Why Do People Void At Night

Weiss J P1, Blaivas J2, De Rosa P3, Dayan L4, Smith M1

Research Type

Clinical

Abstract Category

Nocturia

Abstract 113
Open Discussion ePosters
Scientific Open Discussion ePoster Session 7
Wednesday 29th August 2018
12:35 - 12:40 (ePoster Station 5)
Exhibition Hall
Quality of Life (QoL) Voiding Diary Nocturia Voiding Dysfunction
1. SUNY Downstate, Dept. of Urology, 2. Icahn School of Medicine at Mount Sinai, Dept. of Urology, 3. SUNY Downstate College of Medicine, 4. Institute for Bladder and Prostate Research
Presenter
P

Paige De Rosa

Links

Poster

Abstract

Hypothesis / aims of study
Nocturia represents a significant source of bother to patients and can be detrimental to quality of life and sleep [1]. There are two possible reasons why patients have nocturia – they are awakened by an urge to void (primary nocturia voids or PNV) or they awaken for some other reason and then void before going back to sleep (secondary nocturia voids or SNV). Each of these categories may be subdivided into urgency voids and non-urgency voids. The aim of this study is to determine the relative contribution of each type of night-time voids in a large cohort of patients.
Study design, materials and methods
This is an IRB approved retrospective study of consecutive patients who completed the Lower Urinary Tract Symptoms Score and 24 hour paper bladder diary (24H BD). Clinical diagnoses were included as documented in the patient record. Day and night-time voids were distinguished by the bedtime and awake time as recorded on the diary. Each nocturnal void was designated as primary or secondary nocturia based on the following scheme derived from the Urge Perception Score (UPS).   Primary nocturia - was sub-divided into urgency voids (severe urge or desperate urge - UPS = 3 or 4) and non-urgency voids (mild urge or moderate urge - UPS = 1 or 2), secondary nocturia – (no urge – UPS = 0).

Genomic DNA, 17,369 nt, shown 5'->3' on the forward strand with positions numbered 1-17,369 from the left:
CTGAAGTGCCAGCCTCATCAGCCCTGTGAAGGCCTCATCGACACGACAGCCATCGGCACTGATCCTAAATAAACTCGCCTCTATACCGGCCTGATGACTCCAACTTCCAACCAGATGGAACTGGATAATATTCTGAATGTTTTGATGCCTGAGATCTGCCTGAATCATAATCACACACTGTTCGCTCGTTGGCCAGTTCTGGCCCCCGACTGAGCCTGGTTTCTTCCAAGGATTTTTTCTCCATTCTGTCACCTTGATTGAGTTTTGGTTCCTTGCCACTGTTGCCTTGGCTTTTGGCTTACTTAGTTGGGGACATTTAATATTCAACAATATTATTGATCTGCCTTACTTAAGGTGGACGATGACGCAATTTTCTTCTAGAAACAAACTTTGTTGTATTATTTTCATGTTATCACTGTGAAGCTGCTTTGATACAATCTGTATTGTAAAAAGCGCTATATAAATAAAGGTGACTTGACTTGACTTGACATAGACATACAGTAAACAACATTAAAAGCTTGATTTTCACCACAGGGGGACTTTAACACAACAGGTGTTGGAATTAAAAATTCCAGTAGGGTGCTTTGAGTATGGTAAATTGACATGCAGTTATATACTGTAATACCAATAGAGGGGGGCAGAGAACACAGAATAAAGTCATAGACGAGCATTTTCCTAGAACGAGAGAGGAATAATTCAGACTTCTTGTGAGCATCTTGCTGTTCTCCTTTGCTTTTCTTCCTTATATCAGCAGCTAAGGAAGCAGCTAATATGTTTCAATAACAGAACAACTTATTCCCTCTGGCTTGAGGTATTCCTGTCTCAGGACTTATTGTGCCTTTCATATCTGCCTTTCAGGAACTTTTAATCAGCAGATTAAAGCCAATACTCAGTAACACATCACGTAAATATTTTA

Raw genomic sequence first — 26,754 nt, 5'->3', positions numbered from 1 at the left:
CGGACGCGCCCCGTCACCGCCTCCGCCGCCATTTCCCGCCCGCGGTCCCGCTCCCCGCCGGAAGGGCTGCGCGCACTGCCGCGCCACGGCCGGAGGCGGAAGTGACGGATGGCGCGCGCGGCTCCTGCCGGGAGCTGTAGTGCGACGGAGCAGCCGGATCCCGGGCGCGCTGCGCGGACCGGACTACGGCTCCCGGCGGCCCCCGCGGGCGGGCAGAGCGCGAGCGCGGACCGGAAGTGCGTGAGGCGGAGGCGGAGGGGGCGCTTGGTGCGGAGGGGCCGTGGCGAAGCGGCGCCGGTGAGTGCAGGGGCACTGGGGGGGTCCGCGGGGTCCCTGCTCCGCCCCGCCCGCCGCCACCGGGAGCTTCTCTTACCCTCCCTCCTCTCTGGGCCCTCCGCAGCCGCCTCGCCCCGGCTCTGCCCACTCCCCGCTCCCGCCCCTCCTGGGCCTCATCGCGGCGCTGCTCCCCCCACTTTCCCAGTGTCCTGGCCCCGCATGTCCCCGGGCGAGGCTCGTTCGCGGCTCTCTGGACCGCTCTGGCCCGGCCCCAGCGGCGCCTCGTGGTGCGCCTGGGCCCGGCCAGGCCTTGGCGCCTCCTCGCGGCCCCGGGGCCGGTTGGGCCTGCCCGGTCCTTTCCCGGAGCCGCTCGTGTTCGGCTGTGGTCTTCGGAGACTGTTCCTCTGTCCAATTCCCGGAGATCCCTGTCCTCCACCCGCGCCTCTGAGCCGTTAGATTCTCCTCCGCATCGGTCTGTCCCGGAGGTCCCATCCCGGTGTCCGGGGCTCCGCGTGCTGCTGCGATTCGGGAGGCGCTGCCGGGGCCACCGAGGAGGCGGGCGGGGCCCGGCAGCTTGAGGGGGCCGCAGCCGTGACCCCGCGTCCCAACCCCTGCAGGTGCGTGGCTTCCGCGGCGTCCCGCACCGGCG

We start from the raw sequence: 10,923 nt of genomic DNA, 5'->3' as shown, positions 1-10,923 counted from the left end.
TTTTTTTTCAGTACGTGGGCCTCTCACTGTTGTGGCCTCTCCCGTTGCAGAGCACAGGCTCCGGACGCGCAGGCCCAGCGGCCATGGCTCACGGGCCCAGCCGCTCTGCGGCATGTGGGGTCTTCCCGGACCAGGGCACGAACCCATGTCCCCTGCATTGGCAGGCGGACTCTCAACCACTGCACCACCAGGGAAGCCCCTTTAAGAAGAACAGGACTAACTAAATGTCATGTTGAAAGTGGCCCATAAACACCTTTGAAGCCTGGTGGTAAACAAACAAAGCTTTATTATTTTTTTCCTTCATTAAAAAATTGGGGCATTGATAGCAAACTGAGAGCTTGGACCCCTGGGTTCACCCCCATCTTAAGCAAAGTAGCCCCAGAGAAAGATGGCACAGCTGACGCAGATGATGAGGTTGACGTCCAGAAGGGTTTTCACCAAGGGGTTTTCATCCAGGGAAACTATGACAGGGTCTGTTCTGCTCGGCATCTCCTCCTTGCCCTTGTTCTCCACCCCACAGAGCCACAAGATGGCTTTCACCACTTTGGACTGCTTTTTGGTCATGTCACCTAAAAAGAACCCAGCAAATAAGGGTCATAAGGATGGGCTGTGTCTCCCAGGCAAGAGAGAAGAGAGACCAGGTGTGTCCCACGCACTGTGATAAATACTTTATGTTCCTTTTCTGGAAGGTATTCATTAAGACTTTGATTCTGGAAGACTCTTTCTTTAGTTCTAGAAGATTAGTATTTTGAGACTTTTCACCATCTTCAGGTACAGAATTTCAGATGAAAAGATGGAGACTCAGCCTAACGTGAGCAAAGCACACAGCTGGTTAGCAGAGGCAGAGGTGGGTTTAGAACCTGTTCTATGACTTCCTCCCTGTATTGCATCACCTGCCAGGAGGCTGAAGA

Results
572 patients completed 1288 diaries included in the analysis, including 369 men and 203 women. Overall, 1586 bladder diaries were reviewed. 298 diaries were excluded because of inaccurate UPS scores or incompleteness. 338 patients completed 1 diary, 113 patients completed 2 diaries, 54 patients completed 3 diaries and 77 patients completed 3 or more diaries. 

2,793 night-time voids were analyzed. 214 voids (7.7%) were designated as secondary nocturia. 1629 voids (58.3%) were designated as non-urgency voids and 950 voids (34.0%) were designated as urgency voids.

The age of patients ranged from 6 - 100 years. The average patient age was 62, with a standard deviation of 18.2. 169 patients had a clinical diagnosis documented. Clinical diagnoses include Urethral Stricture, OAB, BPH with/without obstruction, Parkinson’s disease, Urge Incontinence, Male Stress Incontinence, Prostate Cancer, Polyuria, and Pelvic Organ Prolapse. The most common diagnosis was overactive bladder (OAB) with 49 patients, followed by BPH with 38 patients. The data is summarized in the figures below.
Interpretation of results
In this study, 7.7% of the time, patients had SNV. Because patients designated that these voids were not accompanied by any urge, we posit that at the time of these voids, patients awoke for a reason other than urination and voided out of habit before returning to sleep. Conversely, urgency voids during the night-time are in fact related to the urinary tract. We found the prevalence of primary nocturia with urgency voids to be 34.0% overall. However, the great majority of night-time voids (58.3%) were primary nocturia non-urgency voids. While we can conclude that patients awoke to urinate for the urgency voids, we cannot definitively attribute waking up at night to bladder-related causes for these non-urgency voids. The multi-factorial nature of nocturia suggests that elucidating the etiology of night-time voids will improve clinical management [2]. Given that primary nocturia non-urgency voids contributed over greater than one-half of total night-time voids, we must further investigate the etiology of these voids, with implications for appropriate and effective treatment.
Concluding message
Although the vast majority of patients in this series with nocturia were awakened by the desire to void (PNV) a subset were not (SNV). Further, voiding at night did not appear to be related to the bladder at all in some patients. It is important to make these distinctions about why people void at night because the diagnostic evaluation and treatment options may be completely different depending upon these factors.
Figure 1
Figure 2
References
  1. Ancoli-Israel, Sonia, et al. “The Effect of Nocturia on Sleep.” Sleep Medicine Reviews, vol. 15, no. 2, 2011, pp. 91–97., doi:10.1016/j.smrv.2010.03.002.
  2. Weiss, Jeffrey P., et al. “The Evaluation and Treatment of Nocturia: a Consensus Statement.” BJU International, vol. 108, no. 1, 2011, pp. 6–21., doi:10.1111/j.1464-410x.2011.10175.x.
Disclosures
Funding Institute for Bladder and Prostate Research Clinical Trial No Subjects Human Ethics Committee Western IRB Helsinki Yes Informed Consent No
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